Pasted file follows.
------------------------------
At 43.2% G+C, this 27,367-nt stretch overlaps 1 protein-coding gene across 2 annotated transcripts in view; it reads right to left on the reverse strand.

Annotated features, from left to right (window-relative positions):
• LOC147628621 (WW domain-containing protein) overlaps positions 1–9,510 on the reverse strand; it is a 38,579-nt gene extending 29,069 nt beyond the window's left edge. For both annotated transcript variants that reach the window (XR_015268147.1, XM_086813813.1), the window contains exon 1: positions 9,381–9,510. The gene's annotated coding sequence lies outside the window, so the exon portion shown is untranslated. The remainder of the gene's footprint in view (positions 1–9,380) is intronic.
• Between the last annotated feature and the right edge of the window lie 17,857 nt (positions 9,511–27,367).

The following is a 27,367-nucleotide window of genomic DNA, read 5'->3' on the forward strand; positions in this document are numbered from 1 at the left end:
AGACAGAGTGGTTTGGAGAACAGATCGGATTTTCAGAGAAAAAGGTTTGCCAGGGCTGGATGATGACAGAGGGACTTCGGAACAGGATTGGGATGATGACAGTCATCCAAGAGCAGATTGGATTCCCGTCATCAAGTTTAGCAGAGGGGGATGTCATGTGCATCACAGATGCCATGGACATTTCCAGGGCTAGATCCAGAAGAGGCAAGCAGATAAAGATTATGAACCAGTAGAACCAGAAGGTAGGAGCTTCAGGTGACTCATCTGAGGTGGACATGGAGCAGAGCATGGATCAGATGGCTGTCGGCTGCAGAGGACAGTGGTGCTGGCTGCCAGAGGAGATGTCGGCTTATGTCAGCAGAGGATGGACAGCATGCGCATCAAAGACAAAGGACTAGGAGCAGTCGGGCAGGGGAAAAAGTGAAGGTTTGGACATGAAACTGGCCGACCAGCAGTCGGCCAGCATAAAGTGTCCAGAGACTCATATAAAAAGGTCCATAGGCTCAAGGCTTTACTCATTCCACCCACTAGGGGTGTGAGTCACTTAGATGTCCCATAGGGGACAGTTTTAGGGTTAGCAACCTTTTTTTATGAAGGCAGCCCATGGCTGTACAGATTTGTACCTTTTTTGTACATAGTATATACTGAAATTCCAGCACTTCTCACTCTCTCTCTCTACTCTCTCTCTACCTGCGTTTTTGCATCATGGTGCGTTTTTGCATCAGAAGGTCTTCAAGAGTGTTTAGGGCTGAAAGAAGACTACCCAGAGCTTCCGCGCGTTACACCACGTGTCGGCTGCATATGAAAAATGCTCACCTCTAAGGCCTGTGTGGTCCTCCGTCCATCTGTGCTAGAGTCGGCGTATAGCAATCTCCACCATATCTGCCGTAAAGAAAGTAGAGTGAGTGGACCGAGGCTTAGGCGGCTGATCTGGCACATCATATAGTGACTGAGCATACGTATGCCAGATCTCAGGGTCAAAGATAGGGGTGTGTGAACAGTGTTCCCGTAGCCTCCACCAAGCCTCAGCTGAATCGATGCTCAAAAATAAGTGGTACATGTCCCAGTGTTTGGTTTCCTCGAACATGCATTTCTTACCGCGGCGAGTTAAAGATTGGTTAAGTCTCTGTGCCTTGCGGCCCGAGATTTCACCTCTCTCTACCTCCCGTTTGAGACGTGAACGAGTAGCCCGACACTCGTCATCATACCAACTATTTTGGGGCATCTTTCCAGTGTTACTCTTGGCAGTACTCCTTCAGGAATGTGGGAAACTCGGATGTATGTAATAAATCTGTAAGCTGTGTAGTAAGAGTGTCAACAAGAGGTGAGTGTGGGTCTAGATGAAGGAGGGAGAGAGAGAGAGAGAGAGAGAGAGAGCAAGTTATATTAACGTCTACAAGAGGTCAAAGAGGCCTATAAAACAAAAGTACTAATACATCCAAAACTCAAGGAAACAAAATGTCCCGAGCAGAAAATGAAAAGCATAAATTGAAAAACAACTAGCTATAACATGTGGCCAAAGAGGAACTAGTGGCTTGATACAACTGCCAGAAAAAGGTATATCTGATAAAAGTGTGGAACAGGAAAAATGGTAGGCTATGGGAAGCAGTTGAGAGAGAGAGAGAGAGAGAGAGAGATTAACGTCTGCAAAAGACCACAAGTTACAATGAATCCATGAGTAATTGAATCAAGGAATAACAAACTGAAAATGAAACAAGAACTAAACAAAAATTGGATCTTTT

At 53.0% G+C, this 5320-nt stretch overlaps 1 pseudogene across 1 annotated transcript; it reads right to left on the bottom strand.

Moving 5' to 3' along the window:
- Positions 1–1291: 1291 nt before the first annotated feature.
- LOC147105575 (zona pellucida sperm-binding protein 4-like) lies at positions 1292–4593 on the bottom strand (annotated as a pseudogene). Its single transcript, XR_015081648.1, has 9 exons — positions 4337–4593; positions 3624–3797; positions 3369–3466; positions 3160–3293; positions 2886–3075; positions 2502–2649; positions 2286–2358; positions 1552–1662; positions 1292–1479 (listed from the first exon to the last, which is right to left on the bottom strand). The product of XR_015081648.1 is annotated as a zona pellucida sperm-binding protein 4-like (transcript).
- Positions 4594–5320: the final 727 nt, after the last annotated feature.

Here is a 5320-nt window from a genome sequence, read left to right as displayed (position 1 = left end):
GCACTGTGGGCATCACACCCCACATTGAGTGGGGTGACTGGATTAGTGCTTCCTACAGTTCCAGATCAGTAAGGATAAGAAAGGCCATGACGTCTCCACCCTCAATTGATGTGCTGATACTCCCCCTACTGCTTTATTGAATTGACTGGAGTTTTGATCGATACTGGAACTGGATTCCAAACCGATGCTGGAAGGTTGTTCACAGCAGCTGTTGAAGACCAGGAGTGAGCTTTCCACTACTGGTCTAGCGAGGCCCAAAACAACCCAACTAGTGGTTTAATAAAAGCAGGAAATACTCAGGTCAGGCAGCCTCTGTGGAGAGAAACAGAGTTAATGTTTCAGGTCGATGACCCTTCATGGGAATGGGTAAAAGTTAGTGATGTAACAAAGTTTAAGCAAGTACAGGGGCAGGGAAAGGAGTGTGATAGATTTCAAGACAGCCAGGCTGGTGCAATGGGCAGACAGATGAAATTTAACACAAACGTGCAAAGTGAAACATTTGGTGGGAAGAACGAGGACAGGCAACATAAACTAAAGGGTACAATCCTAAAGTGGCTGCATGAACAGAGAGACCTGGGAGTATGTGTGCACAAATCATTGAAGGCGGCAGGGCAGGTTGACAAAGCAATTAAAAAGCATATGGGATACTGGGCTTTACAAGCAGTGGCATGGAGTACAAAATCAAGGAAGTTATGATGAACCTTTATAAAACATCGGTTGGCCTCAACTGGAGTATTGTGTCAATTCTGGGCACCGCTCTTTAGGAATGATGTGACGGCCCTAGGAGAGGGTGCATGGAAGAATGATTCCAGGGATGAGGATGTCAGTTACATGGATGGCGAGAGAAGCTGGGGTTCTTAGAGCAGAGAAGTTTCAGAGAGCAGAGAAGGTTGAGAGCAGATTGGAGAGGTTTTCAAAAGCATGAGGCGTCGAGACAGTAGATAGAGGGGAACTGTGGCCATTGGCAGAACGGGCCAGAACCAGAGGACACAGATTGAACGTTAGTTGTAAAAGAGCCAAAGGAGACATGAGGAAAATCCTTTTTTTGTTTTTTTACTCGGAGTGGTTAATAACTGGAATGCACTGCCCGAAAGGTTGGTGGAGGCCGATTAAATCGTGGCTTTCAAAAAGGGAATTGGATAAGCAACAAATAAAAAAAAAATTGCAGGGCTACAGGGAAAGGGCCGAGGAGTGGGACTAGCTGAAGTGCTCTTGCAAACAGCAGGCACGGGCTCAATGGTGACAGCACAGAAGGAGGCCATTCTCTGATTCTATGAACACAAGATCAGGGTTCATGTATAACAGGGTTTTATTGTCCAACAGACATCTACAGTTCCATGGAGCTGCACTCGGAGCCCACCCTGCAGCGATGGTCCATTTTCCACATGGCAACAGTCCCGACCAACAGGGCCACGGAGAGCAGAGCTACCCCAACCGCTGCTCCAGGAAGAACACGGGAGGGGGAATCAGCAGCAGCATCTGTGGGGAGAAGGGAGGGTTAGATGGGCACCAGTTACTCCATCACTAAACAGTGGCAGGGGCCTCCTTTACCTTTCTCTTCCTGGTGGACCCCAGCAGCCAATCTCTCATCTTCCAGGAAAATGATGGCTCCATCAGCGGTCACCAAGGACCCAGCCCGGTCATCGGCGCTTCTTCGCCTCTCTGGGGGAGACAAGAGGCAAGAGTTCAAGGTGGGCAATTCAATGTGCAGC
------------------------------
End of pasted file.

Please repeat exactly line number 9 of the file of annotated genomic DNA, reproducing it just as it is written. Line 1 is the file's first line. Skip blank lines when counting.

- Positions 1–1291: 1291 nt before the first annotated feature.